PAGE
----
Yet let us consider the carpet of the upland : the airy flame of the sorrel, the sprinkled gold of the buttercup, the dimpling laughter of the daisy patch, now implore the pausing step. Even while we pause, the high noon of ardent summer is upon us, presenting evidences of all too rapid combustion. And now an adust thread is gradually woven into the warp of our carpet. Here and there the carpet is turned to hay ; giving off a perfume fainter, but more subtle, than that of the mown hay so fragrant to all the world. Such flowers only as can well resist the sun now bedeck our living floor. Yet even these, when they have borne the burthen and heat of the day, have often a frayed and weary look, like the wings of a wrecked butterfly, and recover themselves only by the dewy bath of evening. Prominent among these summer flowers is the wild rose which adorns our fields at that period the Spaniard refers to as el sol de medio dia. There is of the gracious family of untamed roses a modest member, of paler mood, which is wont to descend from the bushy elevation of its fellows and add itself to the pattern of our carpet. Our step must needs be the daintier for this presence. If, as the most sensitive of poets avers, it must follow that a wild rose is entitled to kindred immunity.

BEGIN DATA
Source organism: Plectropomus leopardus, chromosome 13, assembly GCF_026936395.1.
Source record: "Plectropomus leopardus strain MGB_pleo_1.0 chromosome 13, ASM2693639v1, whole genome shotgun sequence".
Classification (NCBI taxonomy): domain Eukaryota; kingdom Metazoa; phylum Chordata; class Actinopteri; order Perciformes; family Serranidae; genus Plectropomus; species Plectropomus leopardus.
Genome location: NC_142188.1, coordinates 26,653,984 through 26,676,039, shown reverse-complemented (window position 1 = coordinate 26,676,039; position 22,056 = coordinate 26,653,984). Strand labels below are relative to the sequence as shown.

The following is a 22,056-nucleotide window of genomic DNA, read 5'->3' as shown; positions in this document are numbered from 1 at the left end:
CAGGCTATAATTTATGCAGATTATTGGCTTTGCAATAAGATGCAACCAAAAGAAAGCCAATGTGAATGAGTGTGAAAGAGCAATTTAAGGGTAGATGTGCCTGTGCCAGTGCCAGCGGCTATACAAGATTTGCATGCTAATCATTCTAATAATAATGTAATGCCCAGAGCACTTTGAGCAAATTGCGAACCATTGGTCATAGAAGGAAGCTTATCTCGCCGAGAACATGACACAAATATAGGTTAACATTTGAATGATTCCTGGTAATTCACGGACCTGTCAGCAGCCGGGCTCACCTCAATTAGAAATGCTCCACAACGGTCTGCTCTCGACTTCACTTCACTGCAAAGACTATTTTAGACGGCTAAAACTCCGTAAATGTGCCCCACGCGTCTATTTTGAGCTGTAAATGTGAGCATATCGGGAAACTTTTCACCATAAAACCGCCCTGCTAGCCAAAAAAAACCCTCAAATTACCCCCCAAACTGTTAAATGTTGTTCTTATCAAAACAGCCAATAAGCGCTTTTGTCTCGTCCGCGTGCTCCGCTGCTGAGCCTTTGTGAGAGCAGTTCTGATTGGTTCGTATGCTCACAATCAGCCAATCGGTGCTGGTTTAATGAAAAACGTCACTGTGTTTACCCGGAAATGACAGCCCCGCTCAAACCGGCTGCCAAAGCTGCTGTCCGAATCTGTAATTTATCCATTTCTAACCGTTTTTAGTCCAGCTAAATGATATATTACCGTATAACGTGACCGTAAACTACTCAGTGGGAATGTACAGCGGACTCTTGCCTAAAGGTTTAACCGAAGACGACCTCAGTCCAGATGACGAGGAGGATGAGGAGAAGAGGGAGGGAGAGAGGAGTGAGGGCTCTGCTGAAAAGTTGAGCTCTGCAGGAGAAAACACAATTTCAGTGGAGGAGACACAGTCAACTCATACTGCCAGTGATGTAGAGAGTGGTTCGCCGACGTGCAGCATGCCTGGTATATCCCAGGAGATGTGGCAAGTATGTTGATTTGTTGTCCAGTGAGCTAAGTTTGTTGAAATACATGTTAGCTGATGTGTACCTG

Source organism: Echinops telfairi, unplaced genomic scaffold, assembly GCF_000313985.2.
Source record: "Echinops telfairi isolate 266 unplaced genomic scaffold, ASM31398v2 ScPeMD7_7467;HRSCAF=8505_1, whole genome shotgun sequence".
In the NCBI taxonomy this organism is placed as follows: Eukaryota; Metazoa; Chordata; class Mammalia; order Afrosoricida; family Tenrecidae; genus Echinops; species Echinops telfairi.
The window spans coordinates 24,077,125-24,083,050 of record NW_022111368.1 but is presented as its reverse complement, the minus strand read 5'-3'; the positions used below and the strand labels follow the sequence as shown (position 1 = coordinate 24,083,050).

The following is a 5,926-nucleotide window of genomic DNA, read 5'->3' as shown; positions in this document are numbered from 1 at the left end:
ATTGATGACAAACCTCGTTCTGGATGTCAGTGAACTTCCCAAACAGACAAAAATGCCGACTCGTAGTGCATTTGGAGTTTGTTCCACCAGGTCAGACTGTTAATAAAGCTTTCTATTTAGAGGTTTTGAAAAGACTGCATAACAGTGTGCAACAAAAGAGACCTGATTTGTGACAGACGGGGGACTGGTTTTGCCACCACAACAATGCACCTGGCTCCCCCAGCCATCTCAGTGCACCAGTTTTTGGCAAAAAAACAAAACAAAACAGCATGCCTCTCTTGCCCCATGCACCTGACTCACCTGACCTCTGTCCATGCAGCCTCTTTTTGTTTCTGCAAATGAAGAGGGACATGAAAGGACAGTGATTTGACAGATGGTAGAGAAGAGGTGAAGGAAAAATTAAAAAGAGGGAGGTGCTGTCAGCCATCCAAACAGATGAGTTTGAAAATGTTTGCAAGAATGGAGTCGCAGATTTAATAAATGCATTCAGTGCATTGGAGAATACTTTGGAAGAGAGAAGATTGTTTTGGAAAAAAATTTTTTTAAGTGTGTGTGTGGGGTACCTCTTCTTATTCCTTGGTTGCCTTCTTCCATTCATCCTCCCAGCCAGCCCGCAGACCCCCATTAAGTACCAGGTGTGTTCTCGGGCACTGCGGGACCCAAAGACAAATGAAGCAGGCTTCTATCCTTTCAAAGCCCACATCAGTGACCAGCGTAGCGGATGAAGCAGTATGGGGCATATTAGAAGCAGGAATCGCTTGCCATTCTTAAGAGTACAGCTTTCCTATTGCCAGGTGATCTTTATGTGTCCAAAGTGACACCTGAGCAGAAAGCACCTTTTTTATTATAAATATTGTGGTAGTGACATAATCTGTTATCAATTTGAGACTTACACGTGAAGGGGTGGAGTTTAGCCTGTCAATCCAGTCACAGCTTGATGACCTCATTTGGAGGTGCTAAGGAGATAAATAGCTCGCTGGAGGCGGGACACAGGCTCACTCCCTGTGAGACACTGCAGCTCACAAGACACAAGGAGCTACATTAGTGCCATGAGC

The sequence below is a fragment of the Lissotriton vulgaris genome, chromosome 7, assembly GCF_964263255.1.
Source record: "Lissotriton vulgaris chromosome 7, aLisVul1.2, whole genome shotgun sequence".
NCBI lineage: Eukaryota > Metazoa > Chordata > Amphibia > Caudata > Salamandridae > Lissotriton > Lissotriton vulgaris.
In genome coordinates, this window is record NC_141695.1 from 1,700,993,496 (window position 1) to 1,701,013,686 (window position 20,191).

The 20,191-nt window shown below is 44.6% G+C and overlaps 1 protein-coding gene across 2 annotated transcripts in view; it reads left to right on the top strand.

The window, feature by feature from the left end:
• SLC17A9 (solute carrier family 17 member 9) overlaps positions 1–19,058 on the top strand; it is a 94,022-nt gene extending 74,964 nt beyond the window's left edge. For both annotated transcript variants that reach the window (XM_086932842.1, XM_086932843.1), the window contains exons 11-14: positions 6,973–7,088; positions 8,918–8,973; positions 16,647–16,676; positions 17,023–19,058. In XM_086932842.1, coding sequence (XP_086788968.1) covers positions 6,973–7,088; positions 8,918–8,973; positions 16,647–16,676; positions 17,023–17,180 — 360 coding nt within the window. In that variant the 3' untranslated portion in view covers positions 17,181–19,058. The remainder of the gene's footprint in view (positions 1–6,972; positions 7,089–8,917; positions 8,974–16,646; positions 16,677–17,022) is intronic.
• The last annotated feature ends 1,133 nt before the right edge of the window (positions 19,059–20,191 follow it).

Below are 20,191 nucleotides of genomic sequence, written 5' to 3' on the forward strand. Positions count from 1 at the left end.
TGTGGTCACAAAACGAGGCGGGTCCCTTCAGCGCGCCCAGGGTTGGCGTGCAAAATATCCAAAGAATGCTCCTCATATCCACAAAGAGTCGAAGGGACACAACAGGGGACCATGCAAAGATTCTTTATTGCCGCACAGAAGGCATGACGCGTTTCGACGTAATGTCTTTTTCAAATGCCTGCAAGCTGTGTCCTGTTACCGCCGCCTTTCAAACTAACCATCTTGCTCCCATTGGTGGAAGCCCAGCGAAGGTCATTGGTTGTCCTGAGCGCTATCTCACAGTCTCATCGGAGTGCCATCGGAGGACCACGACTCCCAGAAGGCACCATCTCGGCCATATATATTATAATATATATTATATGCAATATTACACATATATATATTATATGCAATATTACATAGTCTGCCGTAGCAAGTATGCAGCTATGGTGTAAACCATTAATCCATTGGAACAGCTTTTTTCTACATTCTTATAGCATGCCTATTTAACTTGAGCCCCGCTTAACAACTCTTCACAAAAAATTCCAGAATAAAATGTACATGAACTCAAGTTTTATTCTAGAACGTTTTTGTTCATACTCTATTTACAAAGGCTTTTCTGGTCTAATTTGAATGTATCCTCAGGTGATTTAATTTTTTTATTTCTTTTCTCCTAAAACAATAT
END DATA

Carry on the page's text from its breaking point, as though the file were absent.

“ A lover would not tread
A cowslip on the head,”

The autumn has come. The joyous foliage of summer is being slowly replaced by hues of russet and dull wine. With a changing of the tapestries — and what is tapestry but a hanging carpet ? — there comes an altered tint in the fields below. The yearning goldenrod, the asters blonde or dark, the crimson of the sumac, the bronzed gold of the withering fern, go to form a fabric which might worthily have adorned King Solomon’s temple : a congeries of dyes so mad in fantastic revel as to hint that now Nature is holding her carnival of color, in view of the approaching season of penitential sackcloth and hoddengray “ retreat.” Thus reinforced as by the purpureos flores sprinkled in Virgil’s Æneid, our carpet is prepared to survive t’he earlier frosts and outstay the fleeing birds ; and there are moments when a scene of almost supra-mortal beauty is lighted up by the splendor of our autumnal sunsets, — moments in which earth and sky vie hue for hue with each other.